China is attracting renewed interest from private equity groups after a series of highly profitable dealsthat have marked a sharp turnaround from the previous poor record for buy-out firms in the country.
“For years there has been growth in China but it has been profitless growth,” Jonathan Zhu, co-head of Asia for Bain Capital in Hong Kong said. “But in recent years, we have seen growth with real profits.”
Carlyle Group is expected to make as much as $5 billion, or six to seven times its money, as it exits from its $750 million investment in China Pacific Life, which listed last December in a $3 billion initial offer in Hong Kong.
That deal will be one of the most profitable in the history of private equity and is likely to reap as much as $100 million for XD Yang, the head of Carlyle’s Asian buy-out group, depending on the share price in two years and the performance of other investments in his fund which has $2.5 billion under management.
Similarly, Shan Weijian, until recently a Hong Kong-based partner in TPG, will receive tens of millions of dollars for driving the investment in, and sale of, Shenzhen Development Bank – a deal that will net the buy-out firm and its investors more than $2 billion, or 10 times their money.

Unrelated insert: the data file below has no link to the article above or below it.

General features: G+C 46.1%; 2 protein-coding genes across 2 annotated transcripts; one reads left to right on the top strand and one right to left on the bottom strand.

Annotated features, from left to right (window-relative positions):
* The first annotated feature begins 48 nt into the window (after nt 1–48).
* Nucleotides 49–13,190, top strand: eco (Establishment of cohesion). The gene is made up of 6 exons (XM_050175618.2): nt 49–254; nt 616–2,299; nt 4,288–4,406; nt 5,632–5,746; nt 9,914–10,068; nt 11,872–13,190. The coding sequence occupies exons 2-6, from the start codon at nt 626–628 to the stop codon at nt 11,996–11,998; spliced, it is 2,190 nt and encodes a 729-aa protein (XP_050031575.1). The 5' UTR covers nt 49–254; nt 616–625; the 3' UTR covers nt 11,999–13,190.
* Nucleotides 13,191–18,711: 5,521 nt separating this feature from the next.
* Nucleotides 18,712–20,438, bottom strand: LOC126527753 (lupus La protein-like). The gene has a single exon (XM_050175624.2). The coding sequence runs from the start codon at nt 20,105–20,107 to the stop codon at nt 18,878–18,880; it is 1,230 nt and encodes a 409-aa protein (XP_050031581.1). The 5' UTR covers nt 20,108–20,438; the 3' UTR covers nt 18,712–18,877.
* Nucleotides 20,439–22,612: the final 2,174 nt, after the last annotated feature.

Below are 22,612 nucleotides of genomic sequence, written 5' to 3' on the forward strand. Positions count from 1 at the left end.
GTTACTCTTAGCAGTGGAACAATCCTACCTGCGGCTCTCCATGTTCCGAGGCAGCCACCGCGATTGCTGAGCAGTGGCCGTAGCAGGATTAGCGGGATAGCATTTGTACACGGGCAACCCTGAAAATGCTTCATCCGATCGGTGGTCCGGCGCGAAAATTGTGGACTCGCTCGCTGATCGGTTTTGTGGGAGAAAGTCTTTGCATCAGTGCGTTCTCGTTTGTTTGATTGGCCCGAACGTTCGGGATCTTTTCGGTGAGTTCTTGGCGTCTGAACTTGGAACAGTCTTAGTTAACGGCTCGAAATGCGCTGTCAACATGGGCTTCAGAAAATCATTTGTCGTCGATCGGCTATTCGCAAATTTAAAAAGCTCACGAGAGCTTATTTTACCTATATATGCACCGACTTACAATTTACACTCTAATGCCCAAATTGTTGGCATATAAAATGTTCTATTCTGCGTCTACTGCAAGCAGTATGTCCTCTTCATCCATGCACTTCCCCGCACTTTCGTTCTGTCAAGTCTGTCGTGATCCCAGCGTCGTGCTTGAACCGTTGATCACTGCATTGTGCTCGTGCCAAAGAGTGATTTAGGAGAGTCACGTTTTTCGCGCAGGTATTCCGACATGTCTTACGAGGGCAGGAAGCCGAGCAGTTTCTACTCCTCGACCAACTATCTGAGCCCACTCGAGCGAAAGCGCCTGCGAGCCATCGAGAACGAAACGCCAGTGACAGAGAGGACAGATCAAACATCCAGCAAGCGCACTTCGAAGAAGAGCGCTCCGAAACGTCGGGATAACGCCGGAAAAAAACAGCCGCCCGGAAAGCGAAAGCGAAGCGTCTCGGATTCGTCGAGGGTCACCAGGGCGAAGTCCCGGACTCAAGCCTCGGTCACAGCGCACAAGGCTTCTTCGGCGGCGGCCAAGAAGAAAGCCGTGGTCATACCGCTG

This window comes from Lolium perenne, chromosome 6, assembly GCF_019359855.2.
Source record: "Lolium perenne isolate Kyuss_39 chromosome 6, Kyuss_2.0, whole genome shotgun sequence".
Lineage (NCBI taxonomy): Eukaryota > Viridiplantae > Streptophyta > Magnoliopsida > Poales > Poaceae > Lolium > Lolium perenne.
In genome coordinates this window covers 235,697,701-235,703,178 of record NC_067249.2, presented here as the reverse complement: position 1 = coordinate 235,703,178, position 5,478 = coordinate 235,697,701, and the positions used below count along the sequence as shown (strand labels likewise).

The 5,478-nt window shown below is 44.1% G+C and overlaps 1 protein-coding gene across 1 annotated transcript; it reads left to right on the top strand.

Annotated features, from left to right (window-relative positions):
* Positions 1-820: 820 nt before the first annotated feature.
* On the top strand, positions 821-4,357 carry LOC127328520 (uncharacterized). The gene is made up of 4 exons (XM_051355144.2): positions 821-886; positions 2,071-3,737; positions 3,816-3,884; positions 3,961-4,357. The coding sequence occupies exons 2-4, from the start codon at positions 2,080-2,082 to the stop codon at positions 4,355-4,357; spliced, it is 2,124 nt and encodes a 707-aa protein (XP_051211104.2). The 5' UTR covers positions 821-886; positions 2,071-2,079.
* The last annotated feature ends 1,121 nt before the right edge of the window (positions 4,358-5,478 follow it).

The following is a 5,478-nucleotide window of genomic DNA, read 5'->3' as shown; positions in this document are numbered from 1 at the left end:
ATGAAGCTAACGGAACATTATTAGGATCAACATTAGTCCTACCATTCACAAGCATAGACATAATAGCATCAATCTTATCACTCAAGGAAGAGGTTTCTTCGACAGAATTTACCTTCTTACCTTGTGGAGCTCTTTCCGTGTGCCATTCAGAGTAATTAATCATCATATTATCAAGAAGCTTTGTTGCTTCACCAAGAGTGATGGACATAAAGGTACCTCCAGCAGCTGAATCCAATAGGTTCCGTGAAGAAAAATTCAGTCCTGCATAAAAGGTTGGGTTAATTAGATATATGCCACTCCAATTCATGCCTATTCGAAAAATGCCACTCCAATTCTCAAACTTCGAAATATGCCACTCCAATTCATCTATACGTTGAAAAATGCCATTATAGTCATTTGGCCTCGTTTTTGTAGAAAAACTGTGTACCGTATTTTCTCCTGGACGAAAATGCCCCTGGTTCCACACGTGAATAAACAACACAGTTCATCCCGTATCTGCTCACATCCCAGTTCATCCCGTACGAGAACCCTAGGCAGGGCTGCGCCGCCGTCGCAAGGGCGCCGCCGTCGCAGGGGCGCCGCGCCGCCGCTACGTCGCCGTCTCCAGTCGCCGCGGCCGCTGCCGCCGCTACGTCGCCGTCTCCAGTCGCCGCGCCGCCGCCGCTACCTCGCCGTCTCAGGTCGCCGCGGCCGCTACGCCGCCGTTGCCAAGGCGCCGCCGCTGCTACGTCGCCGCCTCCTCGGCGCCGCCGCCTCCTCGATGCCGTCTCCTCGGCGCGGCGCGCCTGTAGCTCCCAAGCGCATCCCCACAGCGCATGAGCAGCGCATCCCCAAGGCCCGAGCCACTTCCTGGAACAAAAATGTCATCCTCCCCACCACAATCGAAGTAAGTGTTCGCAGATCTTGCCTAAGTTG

TPG might make even more from its stake in car dealership China Grand Auto, which is expected to raise at least a $1 billion when it lists in coming months. TPG bought the company as a joint venture with an entrepreneur in 2006 just as the demand for cars began to soar in China. People close to TPG said the firm expected to make between seven and eight times its cumulative investment of $250 million in the group, assuming the stock market does not fall sharply.
However, the competition for good China deals is about to intensify with a raft of new funds. Shan Weijian left TPG several weeks ago and is raising $1-2 billion for investment in China along with Pacific Alliance, another investment firm. Fred Hu, formerly a managing director at Goldman Sachs , plans to raise as much as $4 billion. Henry Cai, the UBS rainmaker in Hong Kong, has just left the bank and plans to set up a private equity fund.
Bain Capital plans a new $2-2.5 billion fund for Asia, primarily focusing on China, according to people familiar with the matter.
The flood of capital may result in new problems. “A lot of capital will be misallocated,” said one dealmaker.